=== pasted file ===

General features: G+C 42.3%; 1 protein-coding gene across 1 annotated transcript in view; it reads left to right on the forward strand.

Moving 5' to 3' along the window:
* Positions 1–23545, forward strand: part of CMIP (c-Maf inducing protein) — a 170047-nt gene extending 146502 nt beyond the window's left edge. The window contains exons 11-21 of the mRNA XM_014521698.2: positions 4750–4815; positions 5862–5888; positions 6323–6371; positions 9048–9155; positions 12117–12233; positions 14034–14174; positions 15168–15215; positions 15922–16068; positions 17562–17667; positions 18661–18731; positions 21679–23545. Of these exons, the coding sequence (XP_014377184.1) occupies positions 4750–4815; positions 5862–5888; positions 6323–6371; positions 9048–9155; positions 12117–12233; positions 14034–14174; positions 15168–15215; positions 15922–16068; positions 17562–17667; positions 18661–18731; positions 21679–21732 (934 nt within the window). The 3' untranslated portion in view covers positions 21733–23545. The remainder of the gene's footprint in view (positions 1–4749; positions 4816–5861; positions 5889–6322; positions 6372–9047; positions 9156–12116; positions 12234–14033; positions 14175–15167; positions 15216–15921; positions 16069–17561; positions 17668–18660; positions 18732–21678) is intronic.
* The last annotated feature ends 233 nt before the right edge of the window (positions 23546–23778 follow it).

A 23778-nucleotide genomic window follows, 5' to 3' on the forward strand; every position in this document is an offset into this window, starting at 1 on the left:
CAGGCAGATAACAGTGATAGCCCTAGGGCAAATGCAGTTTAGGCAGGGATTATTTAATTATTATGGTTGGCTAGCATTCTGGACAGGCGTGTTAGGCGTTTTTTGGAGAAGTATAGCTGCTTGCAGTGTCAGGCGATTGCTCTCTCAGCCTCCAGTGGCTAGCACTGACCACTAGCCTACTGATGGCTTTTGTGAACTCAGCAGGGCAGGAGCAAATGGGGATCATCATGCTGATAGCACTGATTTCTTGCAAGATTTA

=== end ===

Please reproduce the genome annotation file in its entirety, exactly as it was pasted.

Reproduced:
General features: G+C 42.3%; 1 protein-coding gene across 1 annotated transcript in view; it reads left to right on the forward strand.

Moving 5' to 3' along the window:
* Positions 1–23545, forward strand: part of CMIP (c-Maf inducing protein) — a 170047-nt gene extending 146502 nt beyond the window's left edge. The window contains exons 11-21 of the mRNA XM_014521698.2: positions 4750–4815; positions 5862–5888; positions 6323–6371; positions 9048–9155; positions 12117–12233; positions 14034–14174; positions 15168–15215; positions 15922–16068; positions 17562–17667; positions 18661–18731; positions 21679–23545. Of these exons, the coding sequence (XP_014377184.1) occupies positions 4750–4815; positions 5862–5888; positions 6323–6371; positions 9048–9155; positions 12117–12233; positions 14034–14174; positions 15168–15215; positions 15922–16068; positions 17562–17667; positions 18661–18731; positions 21679–21732 (934 nt within the window). The 3' untranslated portion in view covers positions 21733–23545. The remainder of the gene's footprint in view (positions 1–4749; positions 4816–5861; positions 5889–6322; positions 6372–9047; positions 9156–12116; positions 12234–14033; positions 14175–15167; positions 15216–15921; positions 16069–17561; positions 17668–18660; positions 18732–21678) is intronic.
* The last annotated feature ends 233 nt before the right edge of the window (positions 23546–23778 follow it).

A 23778-nucleotide genomic window follows, 5' to 3' on the forward strand; every position in this document is an offset into this window, starting at 1 on the left:
CAGGCAGATAACAGTGATAGCCCTAGGGCAAATGCAGTTTAGGCAGGGATTATTTAATTATTATGGTTGGCTAGCATTCTGGACAGGCGTGTTAGGCGTTTTTTGGAGAAGTATAGCTGCTTGCAGTGTCAGGCGATTGCTCTCTCAGCCTCCAGTGGCTAGCACTGACCACTAGCCTACTGATGGCTTTTGTGAACTCAGCAGGGCAGGAGCAAATGGGGATCATCATGCTGATAGCACTGATTTCTTGCAAGATTTA